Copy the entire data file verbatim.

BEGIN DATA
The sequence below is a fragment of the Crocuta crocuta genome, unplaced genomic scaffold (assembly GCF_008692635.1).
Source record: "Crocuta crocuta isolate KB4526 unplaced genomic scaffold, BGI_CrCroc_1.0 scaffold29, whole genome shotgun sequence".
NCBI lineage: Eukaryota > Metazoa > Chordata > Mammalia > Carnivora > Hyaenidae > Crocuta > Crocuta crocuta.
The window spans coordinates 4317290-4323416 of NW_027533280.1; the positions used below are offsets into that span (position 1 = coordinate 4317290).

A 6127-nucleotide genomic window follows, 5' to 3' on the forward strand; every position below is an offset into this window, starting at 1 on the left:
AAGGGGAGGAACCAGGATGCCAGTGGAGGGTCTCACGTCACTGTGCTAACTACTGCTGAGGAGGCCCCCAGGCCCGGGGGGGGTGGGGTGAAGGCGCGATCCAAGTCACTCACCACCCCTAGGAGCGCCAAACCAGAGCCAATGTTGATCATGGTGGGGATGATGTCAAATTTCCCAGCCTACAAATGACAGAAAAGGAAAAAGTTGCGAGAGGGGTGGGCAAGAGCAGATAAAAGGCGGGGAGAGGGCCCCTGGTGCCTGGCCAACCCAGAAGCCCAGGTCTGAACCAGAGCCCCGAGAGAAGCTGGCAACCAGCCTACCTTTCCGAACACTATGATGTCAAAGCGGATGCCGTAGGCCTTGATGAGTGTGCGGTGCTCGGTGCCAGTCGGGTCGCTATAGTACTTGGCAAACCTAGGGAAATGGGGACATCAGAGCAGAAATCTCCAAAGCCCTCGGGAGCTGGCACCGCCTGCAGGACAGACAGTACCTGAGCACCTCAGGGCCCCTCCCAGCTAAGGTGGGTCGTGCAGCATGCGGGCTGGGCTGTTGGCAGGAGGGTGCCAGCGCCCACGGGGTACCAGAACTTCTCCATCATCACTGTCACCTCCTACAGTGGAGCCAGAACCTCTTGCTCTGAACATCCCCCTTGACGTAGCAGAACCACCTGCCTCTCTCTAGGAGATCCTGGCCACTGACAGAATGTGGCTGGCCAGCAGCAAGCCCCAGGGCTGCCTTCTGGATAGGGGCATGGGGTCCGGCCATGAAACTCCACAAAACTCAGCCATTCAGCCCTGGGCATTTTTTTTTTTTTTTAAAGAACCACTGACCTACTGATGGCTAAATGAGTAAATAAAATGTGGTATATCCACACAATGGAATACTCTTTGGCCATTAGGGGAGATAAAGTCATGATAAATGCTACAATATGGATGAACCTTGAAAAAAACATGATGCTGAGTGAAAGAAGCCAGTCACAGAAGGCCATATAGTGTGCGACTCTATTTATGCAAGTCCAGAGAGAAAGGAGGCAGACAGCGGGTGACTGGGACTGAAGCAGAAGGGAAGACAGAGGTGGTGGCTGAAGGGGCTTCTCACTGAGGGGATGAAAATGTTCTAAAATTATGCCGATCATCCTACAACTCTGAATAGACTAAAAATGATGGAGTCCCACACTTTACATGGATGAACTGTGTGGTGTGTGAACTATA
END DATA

The sequence below is a fragment of the Crocuta crocuta genome, unplaced genomic scaffold (assembly GCF_008692635.1).
Source record: "Crocuta crocuta isolate KB4526 unplaced genomic scaffold, BGI_CrCroc_1.0 scaffold29, whole genome shotgun sequence".
NCBI lineage: Eukaryota > Metazoa > Chordata > Mammalia > Carnivora > Hyaenidae > Crocuta > Crocuta crocuta.
The window spans coordinates 4317290-4323416 of NW_027533280.1; the positions used below are offsets into that span (position 1 = coordinate 4317290).

A 6127-nucleotide genomic window follows, 5' to 3' on the forward strand; every position below is an offset into this window, starting at 1 on the left:
AAGGGGAGGAACCAGGATGCCAGTGGAGGGTCTCACGTCACTGTGCTAACTACTGCTGAGGAGGCCCCCAGGCCCGGGGGGGGTGGGGTGAAGGCGCGATCCAAGTCACTCACCACCCCTAGGAGCGCCAAACCAGAGCCAATGTTGATCATGGTGGGGATGATGTCAAATTTCCCAGCCTACAAATGACAGAAAAGGAAAAAGTTGCGAGAGGGGTGGGCAAGAGCAGATAAAAGGCGGGGAGAGGGCCCCTGGTGCCTGGCCAACCCAGAAGCCCAGGTCTGAACCAGAGCCCCGAGAGAAGCTGGCAACCAGCCTACCTTTCCGAACACTATGATGTCAAAGCGGATGCCGTAGGCCTTGATGAGTGTGCGGTGCTCGGTGCCAGTCGGGTCGCTATAGTACTTGGCAAACCTAGGGAAATGGGGACATCAGAGCAGAAATCTCCAAAGCCCTCGGGAGCTGGCACCGCCTGCAGGACAGACAGTACCTGAGCACCTCAGGGCCCCTCCCAGCTAAGGTGGGTCGTGCAGCATGCGGGCTGGGCTGTTGGCAGGAGGGTGCCAGCGCCCACGGGGTACCAGAACTTCTCCATCATCACTGTCACCTCCTACAGTGGAGCCAGAACCTCTTGCTCTGAACATCCCCCTTGACGTAGCAGAACCACCTGCCTCTCTCTAGGAGATCCTGGCCACTGACAGAATGTGGCTGGCCAGCAGCAAGCCCCAGGGCTGCCTTCTGGATAGGGGCATGGGGTCCGGCCATGAAACTCCACAAAACTCAGCCATTCAGCCCTGGGCATTTTTTTTTTTTTTTAAAGAACCACTGACCTACTGATGGCTAAATGAGTAAATAAAATGTGGTATATCCACACAATGGAATACTCTTTGGCCATTAGGGGAGATAAAGTCATGATAAATGCTACAATATGGATGAACCTTGAAAAAAACATGATGCTGAGTGAAAGAAGCCAGTCACAGAAGGCCATATAGTGTGCGACTCTATTTATGCAAGTCCAGAGAGAAAGGAGGCAGACAGCGGGTGACTGGGACTGAAGCAGAAGGGAAGACAGAGGTGGTGGCTGAAGGGGCTTCTCACTGAGGGGATGAAAATGTTCTAAAATTATGCCGATCATCCTACAACTCTGAATAGACTAAAAATGATGGAGTCCCACACTTTACATGGATGAACTGTGTGGTGTGTGAACTATA